Authors: Petter Christiansen*,
Topics: Sustainability Science, Transportation Geography, Environmental Science
Keywords: policy congruence, political legitimacy, transportation
Session Type: Paper
Start / End Time: 1:10 PM / 2:50 PM
Room: Johnson, Marriott, Mezzanine Level
Presentation File: No File Uploaded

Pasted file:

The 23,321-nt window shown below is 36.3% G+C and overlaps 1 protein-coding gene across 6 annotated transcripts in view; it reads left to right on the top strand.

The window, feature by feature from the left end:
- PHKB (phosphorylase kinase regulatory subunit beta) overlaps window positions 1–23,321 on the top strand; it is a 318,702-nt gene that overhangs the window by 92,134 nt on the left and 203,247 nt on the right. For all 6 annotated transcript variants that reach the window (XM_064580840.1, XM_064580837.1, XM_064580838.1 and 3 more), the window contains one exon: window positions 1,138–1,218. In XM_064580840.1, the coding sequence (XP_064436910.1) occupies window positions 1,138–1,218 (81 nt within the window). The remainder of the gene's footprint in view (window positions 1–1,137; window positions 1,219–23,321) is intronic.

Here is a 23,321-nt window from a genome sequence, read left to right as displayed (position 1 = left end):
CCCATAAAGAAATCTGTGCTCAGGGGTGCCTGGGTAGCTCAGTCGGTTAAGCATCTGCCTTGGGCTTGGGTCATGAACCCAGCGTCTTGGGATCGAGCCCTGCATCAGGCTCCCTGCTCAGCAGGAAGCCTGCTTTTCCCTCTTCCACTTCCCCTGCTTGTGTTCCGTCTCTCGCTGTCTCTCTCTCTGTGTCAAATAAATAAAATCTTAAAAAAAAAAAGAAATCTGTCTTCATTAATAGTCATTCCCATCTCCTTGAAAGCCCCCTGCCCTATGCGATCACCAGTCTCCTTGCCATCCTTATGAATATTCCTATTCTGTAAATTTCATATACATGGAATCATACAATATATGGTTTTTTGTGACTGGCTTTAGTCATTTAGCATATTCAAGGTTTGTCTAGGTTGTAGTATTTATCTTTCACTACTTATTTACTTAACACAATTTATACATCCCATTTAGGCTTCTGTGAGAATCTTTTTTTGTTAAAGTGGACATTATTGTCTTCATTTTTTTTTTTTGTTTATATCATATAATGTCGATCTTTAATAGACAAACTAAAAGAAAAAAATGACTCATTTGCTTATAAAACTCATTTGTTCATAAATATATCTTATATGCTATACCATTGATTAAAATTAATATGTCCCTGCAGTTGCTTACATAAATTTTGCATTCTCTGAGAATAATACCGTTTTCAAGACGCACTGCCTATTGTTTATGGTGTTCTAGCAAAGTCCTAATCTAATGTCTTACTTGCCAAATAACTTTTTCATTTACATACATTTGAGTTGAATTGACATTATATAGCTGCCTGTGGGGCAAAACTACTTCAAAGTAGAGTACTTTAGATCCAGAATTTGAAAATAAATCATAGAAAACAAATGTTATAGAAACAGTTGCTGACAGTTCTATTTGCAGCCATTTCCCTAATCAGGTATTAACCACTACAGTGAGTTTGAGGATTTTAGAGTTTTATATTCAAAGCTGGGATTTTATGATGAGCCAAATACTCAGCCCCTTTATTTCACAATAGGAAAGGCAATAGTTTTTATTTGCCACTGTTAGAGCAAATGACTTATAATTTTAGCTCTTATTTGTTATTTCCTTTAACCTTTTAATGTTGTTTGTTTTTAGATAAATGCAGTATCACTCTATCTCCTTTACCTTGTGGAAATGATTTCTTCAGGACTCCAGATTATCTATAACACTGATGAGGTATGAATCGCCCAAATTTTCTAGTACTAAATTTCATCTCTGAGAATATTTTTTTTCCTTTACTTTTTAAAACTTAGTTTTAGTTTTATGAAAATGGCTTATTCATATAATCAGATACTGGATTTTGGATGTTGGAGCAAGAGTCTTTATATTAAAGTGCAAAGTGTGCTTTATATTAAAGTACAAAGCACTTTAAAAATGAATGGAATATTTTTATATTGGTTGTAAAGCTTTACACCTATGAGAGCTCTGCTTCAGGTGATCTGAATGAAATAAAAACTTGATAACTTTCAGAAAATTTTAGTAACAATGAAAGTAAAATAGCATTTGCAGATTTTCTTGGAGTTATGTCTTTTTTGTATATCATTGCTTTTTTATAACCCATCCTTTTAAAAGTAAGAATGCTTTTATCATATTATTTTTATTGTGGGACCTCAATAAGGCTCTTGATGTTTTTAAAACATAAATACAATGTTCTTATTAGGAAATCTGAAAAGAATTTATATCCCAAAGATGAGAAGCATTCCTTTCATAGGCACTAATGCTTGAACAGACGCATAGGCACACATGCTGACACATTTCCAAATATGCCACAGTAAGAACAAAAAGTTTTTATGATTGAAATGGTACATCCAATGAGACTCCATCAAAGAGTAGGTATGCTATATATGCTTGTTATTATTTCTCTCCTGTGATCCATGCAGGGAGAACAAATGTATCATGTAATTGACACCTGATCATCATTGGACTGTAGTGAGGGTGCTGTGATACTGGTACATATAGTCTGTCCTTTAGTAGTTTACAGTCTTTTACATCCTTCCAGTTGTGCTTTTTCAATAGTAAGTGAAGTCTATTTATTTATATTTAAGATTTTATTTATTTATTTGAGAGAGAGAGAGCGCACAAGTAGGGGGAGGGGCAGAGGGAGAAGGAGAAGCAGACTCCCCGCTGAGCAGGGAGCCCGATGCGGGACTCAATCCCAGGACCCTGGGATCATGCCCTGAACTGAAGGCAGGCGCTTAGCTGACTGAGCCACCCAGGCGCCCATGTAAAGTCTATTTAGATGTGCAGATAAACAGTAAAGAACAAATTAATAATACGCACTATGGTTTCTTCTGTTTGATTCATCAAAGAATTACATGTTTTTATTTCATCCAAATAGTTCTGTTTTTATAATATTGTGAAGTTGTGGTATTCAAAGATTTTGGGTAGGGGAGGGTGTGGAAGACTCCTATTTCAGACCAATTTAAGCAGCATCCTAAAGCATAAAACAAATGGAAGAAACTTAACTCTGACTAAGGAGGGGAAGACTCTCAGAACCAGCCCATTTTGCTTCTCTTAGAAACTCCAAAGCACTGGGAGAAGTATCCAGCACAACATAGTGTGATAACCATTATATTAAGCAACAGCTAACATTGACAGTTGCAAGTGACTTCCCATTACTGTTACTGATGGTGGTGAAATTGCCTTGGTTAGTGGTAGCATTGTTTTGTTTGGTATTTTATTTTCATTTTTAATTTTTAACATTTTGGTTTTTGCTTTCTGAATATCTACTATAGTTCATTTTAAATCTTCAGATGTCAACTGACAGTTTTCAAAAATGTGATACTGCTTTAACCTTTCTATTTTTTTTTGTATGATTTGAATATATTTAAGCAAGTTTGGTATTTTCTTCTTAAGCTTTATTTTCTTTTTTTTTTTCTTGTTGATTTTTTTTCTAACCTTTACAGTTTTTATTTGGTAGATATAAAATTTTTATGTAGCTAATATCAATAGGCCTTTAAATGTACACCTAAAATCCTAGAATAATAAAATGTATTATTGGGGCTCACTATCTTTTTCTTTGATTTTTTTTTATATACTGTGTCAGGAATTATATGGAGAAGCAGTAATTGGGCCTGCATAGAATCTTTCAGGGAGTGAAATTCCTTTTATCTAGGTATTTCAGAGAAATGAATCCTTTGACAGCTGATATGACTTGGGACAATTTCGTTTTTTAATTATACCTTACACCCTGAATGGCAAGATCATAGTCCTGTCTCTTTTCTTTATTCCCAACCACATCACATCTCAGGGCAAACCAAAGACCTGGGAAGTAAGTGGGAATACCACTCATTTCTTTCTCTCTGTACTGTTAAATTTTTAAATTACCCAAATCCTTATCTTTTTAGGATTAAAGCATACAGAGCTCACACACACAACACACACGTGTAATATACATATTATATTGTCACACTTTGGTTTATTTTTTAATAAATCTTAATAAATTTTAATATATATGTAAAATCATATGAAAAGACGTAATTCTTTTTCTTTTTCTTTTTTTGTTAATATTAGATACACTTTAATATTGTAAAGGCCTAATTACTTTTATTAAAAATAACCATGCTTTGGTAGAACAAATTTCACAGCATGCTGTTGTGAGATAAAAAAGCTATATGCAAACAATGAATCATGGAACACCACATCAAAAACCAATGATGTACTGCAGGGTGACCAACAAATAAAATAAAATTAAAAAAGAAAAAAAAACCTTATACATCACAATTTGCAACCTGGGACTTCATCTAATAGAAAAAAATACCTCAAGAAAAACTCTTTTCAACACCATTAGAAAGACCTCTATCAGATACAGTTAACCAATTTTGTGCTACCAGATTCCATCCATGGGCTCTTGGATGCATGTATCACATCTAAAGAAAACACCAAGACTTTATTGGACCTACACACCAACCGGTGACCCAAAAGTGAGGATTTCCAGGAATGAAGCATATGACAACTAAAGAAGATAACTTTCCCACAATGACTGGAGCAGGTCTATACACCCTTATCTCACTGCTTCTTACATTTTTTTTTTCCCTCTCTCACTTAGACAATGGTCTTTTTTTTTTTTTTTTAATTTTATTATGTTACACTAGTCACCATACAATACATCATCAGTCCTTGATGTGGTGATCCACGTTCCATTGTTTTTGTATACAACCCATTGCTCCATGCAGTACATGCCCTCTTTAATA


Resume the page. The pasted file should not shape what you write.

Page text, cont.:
Local governments across the world face challenges related to achieve targets for reducing GHG-emissions. This is a demanding task considering that climate policies often require a combined and coordinated effort among actors. Political decisions have therefore increasingly been based on cooperation in multi-level governance networks that includes actors from several layers of government. In this paper, we specifically study formal contracted goal-oriented networks between the national and local government. In the agreements, the national government provides extraordinary funding for public transport infrastructure investments if local government commits to achieve a goal of zero-growth in local car traffic. Such governance networks are embedded within the institutions of representative democracy and is arguably an effective strategy for addressing complex policy problems. But it can be questioned, however, whether this approach also leads to less congruence in policy priorities between citizens and politicians. Especially as the agreement requires increased use of restrictive policy instruments. In this paper, we study and compare the policy priorities between citizens and the elected politicians within the field of transport and study whether the required policies within the network have sufficient support among the citizens. The paper also analyzes whether the level of policy congruence influences political legitimacy.